July 21, 2005

Extra pounds add stress to feet and ankles

By Alison McCook

NEW YORK (Reuters Health) - People with foot and ankle
problems tend to weigh more than people who don't, suggesting
that the extra weight may be bad for the feet, according to
survey findings released last week.

Among more than 6,000 people who responded to the survey,
those who said they had foot and ankle pain, had undergone foot
surgery, or consulted a doctor about foot pain, tended to weigh
more than people who did not report similar problems.

In addition, more than 4 out of 10 people with foot and
ankle problems said they believed they had gained weight before
the problems started.

"If you gain weight, your feet and your ankles are going to
pay the price," study author Dr. Stuart Miller, member of the
American Orthopaedic Foot and Ankle Society Public Education
Committee, told Reuters Health.

Miller noted that the most common foot and ankle problems
among overweight people included arthritis in the ankle, and
problems in weight-bearing joints and tendons, such as the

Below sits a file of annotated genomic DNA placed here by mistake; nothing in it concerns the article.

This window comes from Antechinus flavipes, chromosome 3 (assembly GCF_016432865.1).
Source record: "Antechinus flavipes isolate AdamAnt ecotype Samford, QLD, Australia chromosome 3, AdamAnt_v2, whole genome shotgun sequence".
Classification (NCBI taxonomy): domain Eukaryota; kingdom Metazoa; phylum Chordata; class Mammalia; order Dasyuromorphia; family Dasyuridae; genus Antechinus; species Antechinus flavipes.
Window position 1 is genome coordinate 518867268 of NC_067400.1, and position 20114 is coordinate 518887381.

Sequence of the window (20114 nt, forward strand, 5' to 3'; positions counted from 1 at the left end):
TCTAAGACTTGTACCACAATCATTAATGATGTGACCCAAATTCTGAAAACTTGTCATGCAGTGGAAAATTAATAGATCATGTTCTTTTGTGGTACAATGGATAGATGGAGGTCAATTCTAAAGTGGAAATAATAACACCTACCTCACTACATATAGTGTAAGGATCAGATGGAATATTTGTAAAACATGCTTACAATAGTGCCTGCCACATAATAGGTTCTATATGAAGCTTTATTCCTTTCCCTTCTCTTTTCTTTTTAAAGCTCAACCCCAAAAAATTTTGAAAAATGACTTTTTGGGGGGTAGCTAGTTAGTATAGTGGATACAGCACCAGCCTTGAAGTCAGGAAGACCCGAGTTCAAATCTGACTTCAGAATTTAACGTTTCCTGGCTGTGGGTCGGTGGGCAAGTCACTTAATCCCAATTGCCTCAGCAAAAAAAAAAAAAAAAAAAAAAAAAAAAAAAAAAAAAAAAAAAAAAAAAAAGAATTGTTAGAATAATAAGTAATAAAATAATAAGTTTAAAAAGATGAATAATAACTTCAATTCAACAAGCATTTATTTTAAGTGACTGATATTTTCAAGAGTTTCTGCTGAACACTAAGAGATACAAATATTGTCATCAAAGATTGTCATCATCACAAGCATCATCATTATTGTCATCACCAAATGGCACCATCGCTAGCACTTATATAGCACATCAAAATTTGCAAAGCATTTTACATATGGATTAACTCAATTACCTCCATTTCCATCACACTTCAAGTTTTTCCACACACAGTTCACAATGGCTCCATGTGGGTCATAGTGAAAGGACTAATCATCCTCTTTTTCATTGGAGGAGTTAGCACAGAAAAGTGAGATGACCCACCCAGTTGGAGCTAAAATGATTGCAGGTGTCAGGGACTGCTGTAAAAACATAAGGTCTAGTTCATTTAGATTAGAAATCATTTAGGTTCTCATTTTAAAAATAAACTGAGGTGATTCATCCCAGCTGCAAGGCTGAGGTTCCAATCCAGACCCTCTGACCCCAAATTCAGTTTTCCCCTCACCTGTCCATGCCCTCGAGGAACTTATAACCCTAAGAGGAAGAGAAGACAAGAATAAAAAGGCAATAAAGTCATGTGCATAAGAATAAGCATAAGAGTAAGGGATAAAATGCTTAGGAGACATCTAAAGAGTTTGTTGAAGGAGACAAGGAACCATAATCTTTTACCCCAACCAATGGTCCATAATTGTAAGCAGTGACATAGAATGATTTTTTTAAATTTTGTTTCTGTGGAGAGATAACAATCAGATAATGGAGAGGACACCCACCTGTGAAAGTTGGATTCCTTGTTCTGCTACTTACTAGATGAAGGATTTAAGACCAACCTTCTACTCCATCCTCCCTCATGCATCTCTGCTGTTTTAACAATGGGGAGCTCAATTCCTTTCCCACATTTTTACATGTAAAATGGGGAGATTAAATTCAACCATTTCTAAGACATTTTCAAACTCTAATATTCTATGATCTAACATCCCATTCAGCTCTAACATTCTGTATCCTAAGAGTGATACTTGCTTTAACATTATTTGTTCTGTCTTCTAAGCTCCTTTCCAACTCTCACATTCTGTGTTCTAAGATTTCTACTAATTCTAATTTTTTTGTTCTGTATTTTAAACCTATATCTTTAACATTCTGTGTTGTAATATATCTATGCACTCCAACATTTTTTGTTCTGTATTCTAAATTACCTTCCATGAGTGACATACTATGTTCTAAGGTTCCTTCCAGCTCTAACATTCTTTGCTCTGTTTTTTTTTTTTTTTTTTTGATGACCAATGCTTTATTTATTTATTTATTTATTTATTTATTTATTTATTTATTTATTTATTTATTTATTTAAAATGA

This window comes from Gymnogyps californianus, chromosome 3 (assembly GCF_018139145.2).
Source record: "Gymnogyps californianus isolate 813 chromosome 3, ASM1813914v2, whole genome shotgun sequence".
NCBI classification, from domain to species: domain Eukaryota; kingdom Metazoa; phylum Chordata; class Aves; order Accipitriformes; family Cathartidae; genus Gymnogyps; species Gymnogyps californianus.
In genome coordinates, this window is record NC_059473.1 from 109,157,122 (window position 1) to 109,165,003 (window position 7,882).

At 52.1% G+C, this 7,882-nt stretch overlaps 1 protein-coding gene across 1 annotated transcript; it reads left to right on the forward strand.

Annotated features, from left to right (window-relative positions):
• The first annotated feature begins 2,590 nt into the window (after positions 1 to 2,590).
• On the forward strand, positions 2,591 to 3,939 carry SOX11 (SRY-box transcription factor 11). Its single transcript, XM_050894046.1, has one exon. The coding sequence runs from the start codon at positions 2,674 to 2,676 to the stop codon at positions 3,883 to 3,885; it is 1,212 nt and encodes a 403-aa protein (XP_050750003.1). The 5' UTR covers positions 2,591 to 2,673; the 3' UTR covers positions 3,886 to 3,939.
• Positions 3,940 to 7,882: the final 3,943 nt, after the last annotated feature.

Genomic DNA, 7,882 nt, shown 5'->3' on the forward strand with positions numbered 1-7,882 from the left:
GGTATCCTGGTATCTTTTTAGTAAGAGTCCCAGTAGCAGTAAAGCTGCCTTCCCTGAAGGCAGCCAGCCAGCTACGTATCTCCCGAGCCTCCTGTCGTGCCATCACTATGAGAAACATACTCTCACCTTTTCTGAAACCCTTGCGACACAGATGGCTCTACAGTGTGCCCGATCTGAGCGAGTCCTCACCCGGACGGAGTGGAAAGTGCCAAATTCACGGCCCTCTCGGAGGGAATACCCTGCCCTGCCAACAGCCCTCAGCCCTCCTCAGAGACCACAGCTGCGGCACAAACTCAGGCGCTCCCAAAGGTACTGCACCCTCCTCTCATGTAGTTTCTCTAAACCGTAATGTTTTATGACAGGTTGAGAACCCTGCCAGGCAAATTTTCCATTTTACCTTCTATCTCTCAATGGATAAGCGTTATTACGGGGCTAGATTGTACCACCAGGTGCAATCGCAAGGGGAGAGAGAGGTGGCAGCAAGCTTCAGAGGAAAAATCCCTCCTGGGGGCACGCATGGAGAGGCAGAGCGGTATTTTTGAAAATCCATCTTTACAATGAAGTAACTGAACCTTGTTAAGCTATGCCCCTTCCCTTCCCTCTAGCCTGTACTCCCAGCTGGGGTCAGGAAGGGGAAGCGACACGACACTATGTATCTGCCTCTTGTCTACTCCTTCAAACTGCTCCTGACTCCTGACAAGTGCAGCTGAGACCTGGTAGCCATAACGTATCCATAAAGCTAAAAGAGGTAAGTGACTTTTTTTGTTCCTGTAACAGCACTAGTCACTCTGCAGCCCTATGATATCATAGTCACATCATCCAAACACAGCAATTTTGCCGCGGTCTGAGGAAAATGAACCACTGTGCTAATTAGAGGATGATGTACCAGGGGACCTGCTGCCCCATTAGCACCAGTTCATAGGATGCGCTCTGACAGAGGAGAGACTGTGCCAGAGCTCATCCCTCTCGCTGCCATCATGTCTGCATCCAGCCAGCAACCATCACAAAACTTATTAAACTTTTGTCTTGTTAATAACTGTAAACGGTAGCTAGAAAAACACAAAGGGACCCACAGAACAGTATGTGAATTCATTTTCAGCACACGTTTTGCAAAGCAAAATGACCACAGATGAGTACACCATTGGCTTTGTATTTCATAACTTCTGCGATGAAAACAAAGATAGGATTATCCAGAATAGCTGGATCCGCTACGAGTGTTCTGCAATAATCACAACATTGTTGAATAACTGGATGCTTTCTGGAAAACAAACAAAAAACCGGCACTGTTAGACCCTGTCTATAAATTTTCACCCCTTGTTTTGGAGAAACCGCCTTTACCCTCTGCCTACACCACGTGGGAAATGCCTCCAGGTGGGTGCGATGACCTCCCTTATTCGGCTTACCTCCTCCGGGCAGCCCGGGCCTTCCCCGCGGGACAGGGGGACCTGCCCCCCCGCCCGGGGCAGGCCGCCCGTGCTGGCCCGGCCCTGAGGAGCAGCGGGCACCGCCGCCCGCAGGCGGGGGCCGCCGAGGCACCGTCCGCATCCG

ankle and joint between the ankle and heel.

People carrying around extra pounds also reported more
posterior tibial tendonitis, or pain in the tendon that runs
along the inside of the ankle and the foot, Miller added.

He and his colleagues did not examine if losing weight
helps relieve these problems, but in Miller's experience this
is the case. "If (patients) lose weight, they put less strain
on their feet and ankles and their pain gets better," he noted.

The researchers presented their findings last week at the
American Orthopaedic Foot and Ankle Society Annual Summer
Meeting in Boston.

As part of the study, Miller and his colleagues reviewed
responses from 6,157 people, who completed an online survey
about foot and ankle pain, and body weight.

People who responded to the survey were an average of 35
years old, and had an average body mass index of 28, which
classified them as overweight.

In an interview, Miller said that women were also more
likely to see a doctor because of foot pain, change shoes based
on their doctor's advice, and have foot or ankle surgery. Men
were more likely to wear orthotic inserts and report that their
pain was caused by a specific injury.